X-rays or waves, which doctors and dentists use to see through your body,
Gamma-rays or waves, which are emitted by some uranium products and in vast amounts by nuclear explosions.

All of these waves are fundamentally similar, involving the propagation of electric and magnetic effects at a speed, in air or vacuum, of 300,000 kilometers per second. They differ only in wavelength from the radio waves at the long wavelength end to gamma waves at the short wavelength end. The range in wavelength is enormous. Radio waves may be many kilometers in length while gamma rays, on the other hand, are so short that it takes a billion of them to stretch across the dot or period at the end of this sentence. The relationship of these waves is presented by The Electromagnetic Spectrum, with scales of wavelength in meters.

Caption for the graphic "The Electromagnetic Spectrum":
The electromagnetic spectrum or wavelength scale from the shortest gamma rays to the longest radio waves. The wavelengths for AM, FM and TV broadcasting, for radar and for visible light are indicated. The size of objects including a sandgrain, a bacterium, a virus, the spacing of atoms and an atomic nucleus are shown for comparison.

Thus far we have neglected mention of another kind of wave which is believed to travel through empty space at the same speed as electromagnetic waves, yet it isn't an electromagnetic wave. This is the gravity wave discussed in ABCs of Space in the last issue of COSMIC SEARCH.

These waves are presumably radiated by rotating double star systems and during catastrophic events such as a stellar collapse into a pulsar or black hole. If the rotating star system made one revolution per week the wavelength would be gigantic: one-half light-week. The distance to the moon is only one light-second and the distance to Pluto only a few light-hours so the gravity wavelength from the stars would be seven times the diameter of our solar system (at the orbit of Pluto). Some day we may be able to detect such waves.

Summary:

  • A sound wave can travel through air but not through vacuum.
  • Radio waves and light waves can travel through vacuum.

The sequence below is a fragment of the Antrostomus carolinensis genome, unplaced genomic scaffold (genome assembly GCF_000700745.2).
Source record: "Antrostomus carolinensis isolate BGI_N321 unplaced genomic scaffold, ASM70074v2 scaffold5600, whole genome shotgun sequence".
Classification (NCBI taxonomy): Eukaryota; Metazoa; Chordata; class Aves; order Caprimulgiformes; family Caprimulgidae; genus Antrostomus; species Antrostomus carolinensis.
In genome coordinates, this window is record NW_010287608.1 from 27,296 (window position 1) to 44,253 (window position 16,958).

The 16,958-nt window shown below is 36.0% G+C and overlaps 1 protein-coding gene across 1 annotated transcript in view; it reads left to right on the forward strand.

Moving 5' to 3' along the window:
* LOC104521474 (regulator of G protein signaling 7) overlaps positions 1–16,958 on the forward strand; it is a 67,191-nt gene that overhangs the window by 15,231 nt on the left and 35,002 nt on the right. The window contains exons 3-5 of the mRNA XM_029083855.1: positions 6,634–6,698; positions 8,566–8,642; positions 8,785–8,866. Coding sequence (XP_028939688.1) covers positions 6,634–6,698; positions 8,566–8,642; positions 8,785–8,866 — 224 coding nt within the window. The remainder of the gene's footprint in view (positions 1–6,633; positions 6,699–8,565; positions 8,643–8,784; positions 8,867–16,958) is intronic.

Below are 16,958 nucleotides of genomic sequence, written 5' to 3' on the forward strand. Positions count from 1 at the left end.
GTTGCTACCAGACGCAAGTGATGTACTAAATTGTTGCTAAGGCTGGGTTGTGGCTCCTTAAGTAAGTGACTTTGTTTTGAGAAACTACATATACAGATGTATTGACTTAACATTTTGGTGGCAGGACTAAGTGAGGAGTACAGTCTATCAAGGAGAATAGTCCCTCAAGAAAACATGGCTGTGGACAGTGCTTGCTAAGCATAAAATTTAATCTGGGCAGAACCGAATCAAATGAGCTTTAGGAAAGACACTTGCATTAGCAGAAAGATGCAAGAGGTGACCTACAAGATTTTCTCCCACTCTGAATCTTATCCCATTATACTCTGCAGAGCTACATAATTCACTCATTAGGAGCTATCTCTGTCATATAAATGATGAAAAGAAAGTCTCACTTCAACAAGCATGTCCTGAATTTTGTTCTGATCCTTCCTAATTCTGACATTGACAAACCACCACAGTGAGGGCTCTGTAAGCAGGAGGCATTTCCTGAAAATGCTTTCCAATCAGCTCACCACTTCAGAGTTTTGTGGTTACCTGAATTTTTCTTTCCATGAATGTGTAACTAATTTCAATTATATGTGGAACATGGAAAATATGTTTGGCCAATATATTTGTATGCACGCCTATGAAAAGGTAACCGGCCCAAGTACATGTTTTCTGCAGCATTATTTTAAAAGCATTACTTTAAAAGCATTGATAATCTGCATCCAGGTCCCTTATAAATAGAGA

• Radio waves and light waves are electromagnetic waves.
  • Gravity waves are believed to travel as fast as electromagnetic waves but are not electromagnetic.

Small end logo

COSMIC CALENDAR

15 billion BCUniverse began (BIG BANG)
10 billion BCOur galaxy formed
5 billion BCSolar system (sun, earth and other planets) formed
2 million BCHomo sapiens emerged
5000 BCWriting invented
1888 ADHertz produced radio waves
1903 ADLetter "S" sent by radio waves across Atlantic Ocean by Marconi
1959 ADCocconi and Morrison proposed SETI
1960 ADFirst attempt to detect extraterrestrial civilizations by Drake
1979 ADFirst issue of COSMIC SEARCH

DISTANCE TABLE

Distances in light travel time (approx.)

Earth to moon1 second
Earth to sun500 seconds (8 min.)
Sun to Mars12.5 minutes
Sun to Jupiter40 minutes
Sun to Pluto5.5 hours
Solar system diameter (at orbit of Pluto)11 hours
Sun to nearest star4 years
Sun to center of galaxy30,000 years
Diameter of galaxy100,000 years
Distance of Andromeda galaxy2 million years
Distance to "edge" of universe15 billion years

To convert light travel time to kilometers multiply travel time in seconds by velocity of light (300,000 kilometers per second).

HOME

Copyright © 1980-2006 Big Ear Radio Observatory, North American AstroPhysical Observatory (NAAPO), and Cosmic Quest, Inc.
Designed by Jerry Ehman.
Last modified: March 28, 2006.